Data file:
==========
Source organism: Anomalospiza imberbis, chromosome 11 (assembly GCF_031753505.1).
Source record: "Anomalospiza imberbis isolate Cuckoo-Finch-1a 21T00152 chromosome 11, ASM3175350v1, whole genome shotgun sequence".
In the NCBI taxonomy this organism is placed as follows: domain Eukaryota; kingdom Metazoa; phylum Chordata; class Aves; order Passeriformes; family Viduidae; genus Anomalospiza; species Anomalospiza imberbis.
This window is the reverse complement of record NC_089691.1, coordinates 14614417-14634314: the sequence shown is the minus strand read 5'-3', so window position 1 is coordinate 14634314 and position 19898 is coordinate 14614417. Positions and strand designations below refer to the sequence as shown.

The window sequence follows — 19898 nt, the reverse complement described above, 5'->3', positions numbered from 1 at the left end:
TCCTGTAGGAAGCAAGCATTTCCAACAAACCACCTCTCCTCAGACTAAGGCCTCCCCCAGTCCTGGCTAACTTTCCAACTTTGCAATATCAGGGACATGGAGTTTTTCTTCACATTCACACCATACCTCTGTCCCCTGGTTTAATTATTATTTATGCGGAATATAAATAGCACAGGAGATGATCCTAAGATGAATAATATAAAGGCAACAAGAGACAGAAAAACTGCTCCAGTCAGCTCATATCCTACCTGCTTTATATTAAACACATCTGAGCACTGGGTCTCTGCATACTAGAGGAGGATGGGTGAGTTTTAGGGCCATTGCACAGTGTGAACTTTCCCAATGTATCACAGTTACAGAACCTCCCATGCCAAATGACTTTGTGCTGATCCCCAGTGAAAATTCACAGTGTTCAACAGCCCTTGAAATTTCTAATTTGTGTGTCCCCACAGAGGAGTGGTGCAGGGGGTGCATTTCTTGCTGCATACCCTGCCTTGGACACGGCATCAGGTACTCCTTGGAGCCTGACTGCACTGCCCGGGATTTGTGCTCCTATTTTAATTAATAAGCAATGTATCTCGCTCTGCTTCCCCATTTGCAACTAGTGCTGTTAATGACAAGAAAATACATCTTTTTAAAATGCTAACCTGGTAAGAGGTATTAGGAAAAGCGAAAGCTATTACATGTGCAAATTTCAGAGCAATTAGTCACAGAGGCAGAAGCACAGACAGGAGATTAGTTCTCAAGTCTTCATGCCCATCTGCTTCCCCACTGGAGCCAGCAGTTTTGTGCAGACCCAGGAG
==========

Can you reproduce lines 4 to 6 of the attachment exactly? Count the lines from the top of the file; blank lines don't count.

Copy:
This window is the reverse complement of record NC_089691.1, coordinates 14614417-14634314: the sequence shown is the minus strand read 5'-3', so window position 1 is coordinate 14634314 and position 19898 is coordinate 14614417. Positions and strand designations below refer to the sequence as shown.

The window sequence follows — 19898 nt, the reverse complement described above, 5'->3', positions numbered from 1 at the left end:
TCCTGTAGGAAGCAAGCATTTCCAACAAACCACCTCTCCTCAGACTAAGGCCTCCCCCAGTCCTGGCTAACTTTCCAACTTTGCAATATCAGGGACATGGAGTTTTTCTTCACATTCACACCATACCTCTGTCCCCTGGTTTAATTATTATTTATGCGGAATATAAATAGCACAGGAGATGATCCTAAGATGAATAATATAAAGGCAACAAGAGACAGAAAAACTGCTCCAGTCAGCTCATATCCTACCTGCTTTATATTAAACACATCTGAGCACTGGGTCTCTGCATACTAGAGGAGGATGGGTGAGTTTTAGGGCCATTGCACAGTGTGAACTTTCCCAATGTATCACAGTTACAGAACCTCCCATGCCAAATGACTTTGTGCTGATCCCCAGTGAAAATTCACAGTGTTCAACAGCCCTTGAAATTTCTAATTTGTGTGTCCCCACAGAGGAGTGGTGCAGGGGGTGCATTTCTTGCTGCATACCCTGCCTTGGACACGGCATCAGGTACTCCTTGGAGCCTGACTGCACTGCCCGGGATTTGTGCTCCTATTTTAATTAATAAGCAATGTATCTCGCTCTGCTTCCCCATTTGCAACTAGTGCTGTTAATGACAAGAAAATACATCTTTTTAAAATGCTAACCTGGTAAGAGGTATTAGGAAAAGCGAAAGCTATTACATGTGCAAATTTCAGAGCAATTAGTCACAGAGGCAGAAGCACAGACAGGAGATTAGTTCTCAAGTCTTCATGCCCATCTGCTTCCCCACTGGAGCCAGCAGTTTTGTGCAGACCCAGGAG